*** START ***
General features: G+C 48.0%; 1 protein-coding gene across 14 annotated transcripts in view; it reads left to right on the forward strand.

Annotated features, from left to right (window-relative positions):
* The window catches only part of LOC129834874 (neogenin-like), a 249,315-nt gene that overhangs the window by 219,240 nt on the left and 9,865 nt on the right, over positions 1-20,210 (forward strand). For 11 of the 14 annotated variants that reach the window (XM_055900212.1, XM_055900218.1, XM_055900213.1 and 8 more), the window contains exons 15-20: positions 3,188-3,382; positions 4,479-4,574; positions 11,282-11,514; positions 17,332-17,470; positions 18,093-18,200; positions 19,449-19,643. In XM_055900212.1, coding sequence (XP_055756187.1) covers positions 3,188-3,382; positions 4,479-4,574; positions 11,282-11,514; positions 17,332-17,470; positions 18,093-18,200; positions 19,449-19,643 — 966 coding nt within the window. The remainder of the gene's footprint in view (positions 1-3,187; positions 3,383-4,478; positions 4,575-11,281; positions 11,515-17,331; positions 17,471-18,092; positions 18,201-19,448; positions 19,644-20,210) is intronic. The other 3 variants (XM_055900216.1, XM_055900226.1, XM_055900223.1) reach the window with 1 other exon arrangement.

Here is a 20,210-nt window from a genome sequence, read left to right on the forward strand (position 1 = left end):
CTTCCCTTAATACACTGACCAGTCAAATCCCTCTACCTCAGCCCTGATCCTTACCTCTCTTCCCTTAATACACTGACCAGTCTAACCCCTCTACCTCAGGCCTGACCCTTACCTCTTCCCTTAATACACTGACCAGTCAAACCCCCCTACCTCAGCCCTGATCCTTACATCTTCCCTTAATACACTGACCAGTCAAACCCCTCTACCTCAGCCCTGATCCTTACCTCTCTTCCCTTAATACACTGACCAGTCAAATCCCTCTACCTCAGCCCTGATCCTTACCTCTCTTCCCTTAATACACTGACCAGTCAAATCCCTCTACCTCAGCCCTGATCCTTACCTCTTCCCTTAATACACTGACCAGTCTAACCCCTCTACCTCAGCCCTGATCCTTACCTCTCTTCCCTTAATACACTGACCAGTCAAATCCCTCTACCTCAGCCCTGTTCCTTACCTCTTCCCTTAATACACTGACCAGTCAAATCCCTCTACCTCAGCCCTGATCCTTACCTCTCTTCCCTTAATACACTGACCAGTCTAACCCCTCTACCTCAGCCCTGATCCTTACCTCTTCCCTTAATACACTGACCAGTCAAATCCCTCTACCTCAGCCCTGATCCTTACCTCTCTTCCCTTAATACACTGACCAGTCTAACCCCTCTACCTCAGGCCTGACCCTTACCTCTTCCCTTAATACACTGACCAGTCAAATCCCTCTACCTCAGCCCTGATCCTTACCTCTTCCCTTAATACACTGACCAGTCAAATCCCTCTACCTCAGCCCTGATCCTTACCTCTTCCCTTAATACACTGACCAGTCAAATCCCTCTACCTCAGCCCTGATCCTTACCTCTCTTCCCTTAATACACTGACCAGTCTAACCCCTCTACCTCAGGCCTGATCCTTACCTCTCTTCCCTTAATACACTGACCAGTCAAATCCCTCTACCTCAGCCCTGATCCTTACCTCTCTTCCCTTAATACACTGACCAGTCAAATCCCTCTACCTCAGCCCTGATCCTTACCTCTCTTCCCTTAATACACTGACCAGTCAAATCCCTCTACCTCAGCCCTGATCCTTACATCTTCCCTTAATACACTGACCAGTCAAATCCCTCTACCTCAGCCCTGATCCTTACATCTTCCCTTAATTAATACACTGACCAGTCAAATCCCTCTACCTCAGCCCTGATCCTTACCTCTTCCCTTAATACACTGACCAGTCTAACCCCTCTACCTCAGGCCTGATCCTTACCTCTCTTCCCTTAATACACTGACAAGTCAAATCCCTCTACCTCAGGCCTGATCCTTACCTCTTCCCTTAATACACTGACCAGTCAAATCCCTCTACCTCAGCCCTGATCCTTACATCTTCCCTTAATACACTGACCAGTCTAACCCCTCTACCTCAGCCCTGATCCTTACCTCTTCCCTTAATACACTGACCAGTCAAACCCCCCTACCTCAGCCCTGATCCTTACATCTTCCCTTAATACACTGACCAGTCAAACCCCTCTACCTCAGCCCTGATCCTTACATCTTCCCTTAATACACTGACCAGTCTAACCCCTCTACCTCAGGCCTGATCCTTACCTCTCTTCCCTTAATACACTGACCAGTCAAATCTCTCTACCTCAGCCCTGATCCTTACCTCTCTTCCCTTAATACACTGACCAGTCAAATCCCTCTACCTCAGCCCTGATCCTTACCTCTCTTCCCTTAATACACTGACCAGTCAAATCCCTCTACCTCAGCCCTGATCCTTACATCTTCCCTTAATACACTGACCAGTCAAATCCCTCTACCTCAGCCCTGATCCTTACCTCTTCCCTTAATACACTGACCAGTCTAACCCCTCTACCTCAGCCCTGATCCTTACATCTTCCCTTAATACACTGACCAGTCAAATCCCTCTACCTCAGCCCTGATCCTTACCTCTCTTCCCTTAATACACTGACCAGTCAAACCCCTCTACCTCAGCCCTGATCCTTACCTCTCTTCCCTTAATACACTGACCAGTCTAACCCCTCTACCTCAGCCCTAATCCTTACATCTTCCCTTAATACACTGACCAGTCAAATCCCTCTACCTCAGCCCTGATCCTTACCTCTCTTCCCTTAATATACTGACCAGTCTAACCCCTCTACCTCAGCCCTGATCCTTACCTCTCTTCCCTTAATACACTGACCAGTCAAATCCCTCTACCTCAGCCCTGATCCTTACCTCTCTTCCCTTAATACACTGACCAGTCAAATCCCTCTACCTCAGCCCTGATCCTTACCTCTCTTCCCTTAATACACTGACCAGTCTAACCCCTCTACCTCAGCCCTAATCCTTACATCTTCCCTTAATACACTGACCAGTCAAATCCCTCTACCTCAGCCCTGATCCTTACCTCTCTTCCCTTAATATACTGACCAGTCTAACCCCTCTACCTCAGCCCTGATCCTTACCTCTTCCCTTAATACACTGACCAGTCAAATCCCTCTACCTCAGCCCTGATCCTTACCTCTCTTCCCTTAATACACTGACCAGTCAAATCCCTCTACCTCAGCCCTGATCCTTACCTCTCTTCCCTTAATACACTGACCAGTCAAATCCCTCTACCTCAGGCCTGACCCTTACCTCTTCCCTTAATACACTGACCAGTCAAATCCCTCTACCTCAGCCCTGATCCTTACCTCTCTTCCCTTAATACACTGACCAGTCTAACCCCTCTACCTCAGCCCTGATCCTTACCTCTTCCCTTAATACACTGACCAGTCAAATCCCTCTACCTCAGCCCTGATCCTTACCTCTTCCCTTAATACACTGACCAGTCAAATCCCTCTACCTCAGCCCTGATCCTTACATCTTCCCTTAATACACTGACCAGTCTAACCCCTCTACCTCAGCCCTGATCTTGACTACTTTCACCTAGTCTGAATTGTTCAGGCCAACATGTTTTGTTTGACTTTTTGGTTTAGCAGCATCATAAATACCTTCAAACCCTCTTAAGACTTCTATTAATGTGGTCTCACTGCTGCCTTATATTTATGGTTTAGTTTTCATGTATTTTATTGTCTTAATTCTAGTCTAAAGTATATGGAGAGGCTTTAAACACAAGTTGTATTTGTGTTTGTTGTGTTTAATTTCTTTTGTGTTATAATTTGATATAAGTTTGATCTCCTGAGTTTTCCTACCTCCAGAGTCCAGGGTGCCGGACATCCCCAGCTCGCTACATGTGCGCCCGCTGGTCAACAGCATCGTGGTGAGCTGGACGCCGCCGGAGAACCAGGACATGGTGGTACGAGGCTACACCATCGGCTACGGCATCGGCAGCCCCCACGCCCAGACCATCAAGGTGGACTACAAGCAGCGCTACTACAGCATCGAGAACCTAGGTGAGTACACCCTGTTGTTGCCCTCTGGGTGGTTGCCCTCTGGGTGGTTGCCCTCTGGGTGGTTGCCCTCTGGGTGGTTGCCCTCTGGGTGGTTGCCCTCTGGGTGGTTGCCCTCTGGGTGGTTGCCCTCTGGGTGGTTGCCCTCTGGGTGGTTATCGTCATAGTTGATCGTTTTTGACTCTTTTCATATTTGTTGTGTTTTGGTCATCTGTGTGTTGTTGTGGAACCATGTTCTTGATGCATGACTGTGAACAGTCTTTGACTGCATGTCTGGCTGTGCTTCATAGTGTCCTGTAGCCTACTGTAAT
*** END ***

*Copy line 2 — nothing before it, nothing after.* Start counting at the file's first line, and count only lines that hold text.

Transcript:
Annotated features, from left to right (window-relative positions):